Two large pizzas. A year-long subscription to Lucky magazine. A catalog for Enhanced Vision, an organization that creates product for the visually impaired.
What do all of these things have in common?
They’re just some of the items fraudulently ordered using my name since I started reporting on 4chan, an imageboard community notoriously known for its random forum /b/ and historic pranks.
Over the last four months, I’ve reported on 4chan’s best (and worst) moments, such as gaming an online competition to have Taylor Swift perform at a school for the deaf and trying to name a new Mountain Dew flavor “Hitler did nothing wrong.”
But I unintentionally kicked the proverbial hornet’s nest with a series on how a group of 4chan, 9gag, Reddit, and Internet Relay Chat (IRC) members who took over Time‘s Person of the Year poll. The anonymous users were ultimately able to vote North Korean leader Kim Jong-un to the top of the list using a Java script that automated the voting process on Polldaddy, the survey site powering Time’s poll.
The pranking began after the first Time-related story ran on Nov. 27, only a day or so after the magazine opened its prestigious poll. That afternoon, while sitting in a computer lab at the State University of New York at Oswego, I received a phone call from Amore’s Pizzeria, an Italian restaurant in my hometown.
“Hi, is this Fernando Alfonso?” the woman on the phone said. “I’m calling to verify an online order for a Family Feast [1 large 16″ pizza, 1 spaghetti dinner, mozzarella sticks, garlic knots].”
I kindly told the woman that I did not place that order. And neither did my father, who had also received a call from Amore’s verifying the transaction. My father, who worked at IBM for more than three decades, was unfazed at the news of some Internet misfits playing a prank. My mother, on the other hand, had a different perspective.
“How the hell did they get our address?” my mother balked over the phone, forgetting that she and my father have been listed in the White Pages since before I was born. “I don’t like any of this. Get our address off the Internet.”
Sorry, mom. There’s no putting the toothpaste back in the tube.
4chan pranksters soon went digital. They bombarded my personal and work email accounts with subscriptions to Lotto Daily, HerRoom (an online lingerie shop), and recipes from goodtoknow. I also received notifications from Twitter and BlueHost that password resets had been requested from my accounts. The emails, and pranks in general, seemed to slow to a trickle over the last week—until I received another call from Amore’s Monday.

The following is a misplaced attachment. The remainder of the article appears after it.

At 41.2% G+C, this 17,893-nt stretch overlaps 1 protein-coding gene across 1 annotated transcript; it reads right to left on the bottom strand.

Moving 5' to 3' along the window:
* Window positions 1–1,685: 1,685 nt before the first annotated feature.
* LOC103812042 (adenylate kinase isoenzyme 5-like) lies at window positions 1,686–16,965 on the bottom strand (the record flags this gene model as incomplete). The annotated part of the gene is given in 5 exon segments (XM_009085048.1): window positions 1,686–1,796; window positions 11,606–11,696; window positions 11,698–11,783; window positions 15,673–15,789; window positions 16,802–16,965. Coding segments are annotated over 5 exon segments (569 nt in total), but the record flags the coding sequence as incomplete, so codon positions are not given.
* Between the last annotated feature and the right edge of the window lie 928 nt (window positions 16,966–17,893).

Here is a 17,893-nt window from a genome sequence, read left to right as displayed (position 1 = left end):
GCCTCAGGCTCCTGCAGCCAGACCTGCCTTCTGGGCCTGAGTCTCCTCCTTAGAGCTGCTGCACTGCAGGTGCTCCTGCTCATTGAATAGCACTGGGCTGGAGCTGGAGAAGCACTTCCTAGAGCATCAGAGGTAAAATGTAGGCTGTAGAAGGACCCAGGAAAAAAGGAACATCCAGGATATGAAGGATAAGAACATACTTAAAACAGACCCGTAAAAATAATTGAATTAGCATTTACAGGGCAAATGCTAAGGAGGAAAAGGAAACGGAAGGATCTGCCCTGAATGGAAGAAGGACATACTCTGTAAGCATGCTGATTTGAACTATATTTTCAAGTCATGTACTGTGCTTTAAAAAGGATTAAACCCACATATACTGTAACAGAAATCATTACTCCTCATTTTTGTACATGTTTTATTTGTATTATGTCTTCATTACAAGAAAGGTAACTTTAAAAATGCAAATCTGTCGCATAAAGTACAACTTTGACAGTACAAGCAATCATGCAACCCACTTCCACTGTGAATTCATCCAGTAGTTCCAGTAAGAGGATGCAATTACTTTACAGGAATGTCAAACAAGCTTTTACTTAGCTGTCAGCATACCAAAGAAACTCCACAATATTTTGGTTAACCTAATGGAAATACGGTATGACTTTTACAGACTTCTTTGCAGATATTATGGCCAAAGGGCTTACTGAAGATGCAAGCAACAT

This time it was to verify an order for a large pizza and fried shrimp platter (which they were calling to change since they were out of shrimp).
Of course, I’m not the first reporter to land in 4chan’s crosshairs. After publishing his masterful book, Epic Win for Anonymous: How 4chan’s Army Conquered the Web, author and Anonymous expert Cole Stryker received more than just the occasional pizza.
“I received pizzas and death threats, the usual,” shrugged Stryker.
“My favorite was a single $90 Dominoes pizza that came with triple of every available topping. Also, someone sent my middle-aged aunt an invitation for a sexual rendezvous with ‘Cole Stryker’ from a Facebook account that mimicked my own perfectly. I got a free Koran. To be honest, I’m surprised they’re still doing this sort of thing in 2012. It seems kinda boring at this point.”
No matter how many precautions are taken, like using fake addresses online, 4chan users and their like-minded contemporaries have ways of digging for information. That was the case for _js5, an IRC user who created the Java script used to spell “KJU GAS CHAMBERS” with the first letter of each Person of the Year candidate. After cooperating with the Daily Dot on a story about the Time prank, _js5 had pizzas ordered under his name.
“It’s kind of scary the amount of information that is on the Web and how easy it is to find said information,” _js5 told the Daily Dot. “There is much worse they could have done, but they didn’t seem to be very angry.”
Since 4chan was started nine years ago by Christopher “moot” Poole in his parents’ New York apartment, the community has grown to be an Internet force to be reckoned with. The site has more than 100,000 users who publish more than 1 million posts a day to more than 50 different boards covering topics like video games, anime and science.
On Aug. 3, the site collected its landmark billionth post.
Over the years the 4chan community has done a lot of good. It has helped cheer up a WWII veteran on his birthday and helped police track down a girl who threw puppies into a river.
Yet despite these good deeds, the site has also become notorious for the random imageboard known as /b/, a place where users exchange foul language, violent images, and sexual content under the cover of anonymity. 4chan users have hacked the Facebook account of slain teenager Trayvon Martin, caused Apple’s stock to plunge following a Steve Jobs death rumor, and helped the swastika land on Google’s Hot Trends, a popular list that tracks the most searched terms or phrases at the moment.
So the question is, what can an ordinary person do to avoid being pranked? The simple answer is also the most difficult: Pay them no attention.
“My advice is to not engage with the trolls at all,” Stryker added. “Don’t email or call back, just ignore them and they’ll lose interest. Also, be supremely apologetic to the [pizza] delivery men.
“They’re the real victims here.”
Illustration by Fernando Alfonso III/Photo by id-iom